yesterday's tennessee

Yesterday's Tennessee


by Gordon H. Turner, Sr. (circa 1960)

What is now the Church of Christ in Scotts Hill, Tenn., began in the summer of 1872 or 1873 when two couples of neighbors and relatives were the first in this whole area to confess their faith in Jesus Christ and be baptized (immersed) "for the remission of sins."

These were: Benjamin Franklin ("B. F." or "Uncle Ben") Austin and his wife, the former Lucinda Scott, and Jesse H. Holmes ("Uncle Jess") and his wife, the former Cynthia Austin, sister of B.F.Austin. Dissatisfied with the prevailing "Baptist" religion which discounted baptism as a factor in forgiveness, they, as many others were doing over the country, were reading the Scriptures for themselves to determine whether some of the prevailing doctrines were so!

In the early 1870's there were preachers of this "Christian Church," as the Church of Christ was known back then, holding revivals and mission meetings in many parts of West Tennessee. These two Scotts Hill couples about this time heard of a preacher "over north of Beech River" who was doing such preaching as they wished to hear. So they rode their mules, found the place and the man, heard perhaps their first truly "Gospel Sermon," made the good confession, and were baptized into Christ that their sins might be forgiven.

These first four Christians likely spent the night where they obeyed the Gospel. It is believed that the preacher they heard and who baptized them was Bro. John W. Johnson of Clarksburg, a godly man and a powerful early evangelist of the area. The place was most likely Roan's Creek church in south Carroll county or possibly at some "brush arbor" mission meeting even in north Henderson county.

Anyway, the kinsmen and neighbors rode their mules back home, happy to be just simple Christians, and with a determination to meet on each Lords Day for Bible study and simple worship and to urge their relatives and neighbors to come with them. They began meeting in their homes and from the start, their relatives and friends did assemble with them for study, in increasing numbers.


1872-73 til 1877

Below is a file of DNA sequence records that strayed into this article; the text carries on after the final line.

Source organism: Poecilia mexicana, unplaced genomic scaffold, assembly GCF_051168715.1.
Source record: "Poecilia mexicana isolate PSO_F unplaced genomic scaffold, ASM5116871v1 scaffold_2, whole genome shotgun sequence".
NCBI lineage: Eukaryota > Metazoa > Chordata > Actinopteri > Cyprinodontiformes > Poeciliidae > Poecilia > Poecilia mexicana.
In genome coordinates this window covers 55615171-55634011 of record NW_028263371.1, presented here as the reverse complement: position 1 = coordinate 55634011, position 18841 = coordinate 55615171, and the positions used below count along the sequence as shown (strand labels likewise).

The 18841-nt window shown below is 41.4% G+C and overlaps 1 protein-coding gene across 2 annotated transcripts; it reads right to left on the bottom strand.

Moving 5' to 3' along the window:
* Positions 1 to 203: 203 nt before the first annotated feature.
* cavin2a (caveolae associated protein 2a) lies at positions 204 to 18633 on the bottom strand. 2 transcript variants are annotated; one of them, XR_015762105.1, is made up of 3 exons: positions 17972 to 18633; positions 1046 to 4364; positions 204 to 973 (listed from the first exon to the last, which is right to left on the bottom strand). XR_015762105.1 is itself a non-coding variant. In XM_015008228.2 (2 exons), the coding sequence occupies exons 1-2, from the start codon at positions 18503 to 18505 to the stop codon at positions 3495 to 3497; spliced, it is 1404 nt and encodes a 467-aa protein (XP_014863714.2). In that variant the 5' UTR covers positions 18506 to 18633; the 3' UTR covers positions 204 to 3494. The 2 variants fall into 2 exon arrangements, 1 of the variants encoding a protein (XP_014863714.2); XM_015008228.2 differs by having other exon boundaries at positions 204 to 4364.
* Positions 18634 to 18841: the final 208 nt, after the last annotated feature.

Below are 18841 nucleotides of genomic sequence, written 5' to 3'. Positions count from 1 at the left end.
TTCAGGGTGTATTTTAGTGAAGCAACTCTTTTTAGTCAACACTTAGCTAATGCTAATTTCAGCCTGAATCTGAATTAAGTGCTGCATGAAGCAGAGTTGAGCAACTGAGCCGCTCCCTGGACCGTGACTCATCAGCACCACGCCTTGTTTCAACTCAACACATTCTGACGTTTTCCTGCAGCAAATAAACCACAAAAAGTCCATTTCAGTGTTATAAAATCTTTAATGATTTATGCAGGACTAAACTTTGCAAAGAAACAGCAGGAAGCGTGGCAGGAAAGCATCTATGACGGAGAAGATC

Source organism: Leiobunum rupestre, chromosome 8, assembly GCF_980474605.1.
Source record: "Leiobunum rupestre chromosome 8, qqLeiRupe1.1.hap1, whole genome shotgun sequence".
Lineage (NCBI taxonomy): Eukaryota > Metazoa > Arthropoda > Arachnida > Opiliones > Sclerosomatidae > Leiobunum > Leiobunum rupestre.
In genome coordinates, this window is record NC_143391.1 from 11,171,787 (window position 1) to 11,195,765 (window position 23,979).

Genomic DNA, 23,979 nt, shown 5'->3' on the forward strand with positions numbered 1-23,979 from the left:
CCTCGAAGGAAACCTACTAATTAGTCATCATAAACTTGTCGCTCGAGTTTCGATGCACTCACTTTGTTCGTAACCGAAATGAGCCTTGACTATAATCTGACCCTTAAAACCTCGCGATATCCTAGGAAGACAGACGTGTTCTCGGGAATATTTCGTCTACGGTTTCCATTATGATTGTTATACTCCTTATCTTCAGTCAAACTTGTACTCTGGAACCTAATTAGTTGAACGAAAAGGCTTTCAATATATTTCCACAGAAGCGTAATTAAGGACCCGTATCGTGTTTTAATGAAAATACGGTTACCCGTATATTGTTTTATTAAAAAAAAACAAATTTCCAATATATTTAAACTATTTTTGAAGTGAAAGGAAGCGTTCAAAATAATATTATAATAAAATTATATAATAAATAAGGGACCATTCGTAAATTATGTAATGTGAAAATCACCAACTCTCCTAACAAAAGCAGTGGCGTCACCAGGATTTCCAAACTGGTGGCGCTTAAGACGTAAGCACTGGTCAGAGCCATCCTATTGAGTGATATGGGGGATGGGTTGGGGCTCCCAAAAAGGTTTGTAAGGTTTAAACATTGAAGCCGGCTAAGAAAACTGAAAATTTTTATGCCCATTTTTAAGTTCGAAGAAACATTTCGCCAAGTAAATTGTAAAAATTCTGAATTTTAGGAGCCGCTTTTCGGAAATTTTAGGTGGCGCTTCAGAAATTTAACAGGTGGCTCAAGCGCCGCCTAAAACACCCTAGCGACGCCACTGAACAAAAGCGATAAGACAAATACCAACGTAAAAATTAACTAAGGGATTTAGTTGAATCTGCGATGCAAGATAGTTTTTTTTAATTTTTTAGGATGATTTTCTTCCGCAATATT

The pretty old B. F. Austin home 2 miles
south-east of Scotts Hill where early Christians
met for worhsip alternating with the Jesse Holmes home (below).
Later bought by the Maness-es and dismantled a few years ago.


1872-73 til 1877
The Jesse Holmes where the early church met
part of the time.  (Later bought
by Italy Austin -- a Deacon now -- and converted into a barn.

It may be that early in this effort, Bro. Austin baptized those who decided to obey the Gospel. Their little band grew from the start and in later years, this humble but powerful servant of God did much teaching and baptizing in the community, though he never thought of himself as a preacher.

It is interesting to study the coming of the New Testament plan of salvation to the "Western District" (now West Tennessee) of Tennessee. As early as l830-40,even before the Chickasaw Indians were all gone, there had been preaching over scattered areas. John H. Dunn preached much and established congregations. In McNairy county were several churches, some with 100 or more members, before 1840. Bro. Dunn preached some in 1840 at "White's Meeting House" in Henderson county. A Bro. Gillilan and a Bro. Holmes (likely related to our early Holmes) assisted him.

Roan's Creek congregation between Lexington and Clarksburg was established in 1825-27 as the very first in West Tennessee. Other early congregations in Carroll county were Crooked Creek and Reedy Creek, both also in the southern part. Peyton W. Smith, Allen Kendrick, and John R. Howard preached at all these places, even before Bro. John W. Johnson reached his zenith as an evangelist.

Other early preachers in West Tennessee, following those named above, were: R. B. Trimble, J. M. F. and A. J. Smithson. W. H. Dixon of Petersburg was preaching near us in the 1870's and E. G. Sewell had evangelized around Martin. By the Fall of 1879 West Tennessee had some 50 to 60 congregations and some 40 preachers. It was estimated that in the whole western area, we had about 2,000 members. Though one report says that there were several counties and at least twelve county seat towns without a Christian Church (later Church of Christ).

But back to Henderson county and our own Scotts Hill area. The county's first congregation was possibly Holly Hill (later Alberton) in the area now comprising Natchez Trace Park. Started possibly in the l840s or 1850s, it closed out when families were moved from the area to make way for the conservation project and park (1930s).

Second oldest congregation in Henderson county (now the oldest since the closing of Alberton) was likely Stray Loaf and then Christian Chapel, both begun before the Civil War....

From point of time, it seems that Scotts Hill was the fourth "Christian" Church in Henderson county (now the third). The very first four members had obeyed the Gospel about 1872 or 1873 and in 1877 the group, grown to 21 members, was "set in order" as a working congregation by Bro. J . R. Biggs of Trenton, likely assisted by Bro. Johnson of Clarksburg.

Preachers who labored greatly with us back in the first years of the church were: John W. Johnson, J. R. Biggs, Rufus P. Meeks Stantonville, E. C. L. Denton, J. L. Haddock, T. A. ("Roaring Tom") Smith, Bill Morgan and others.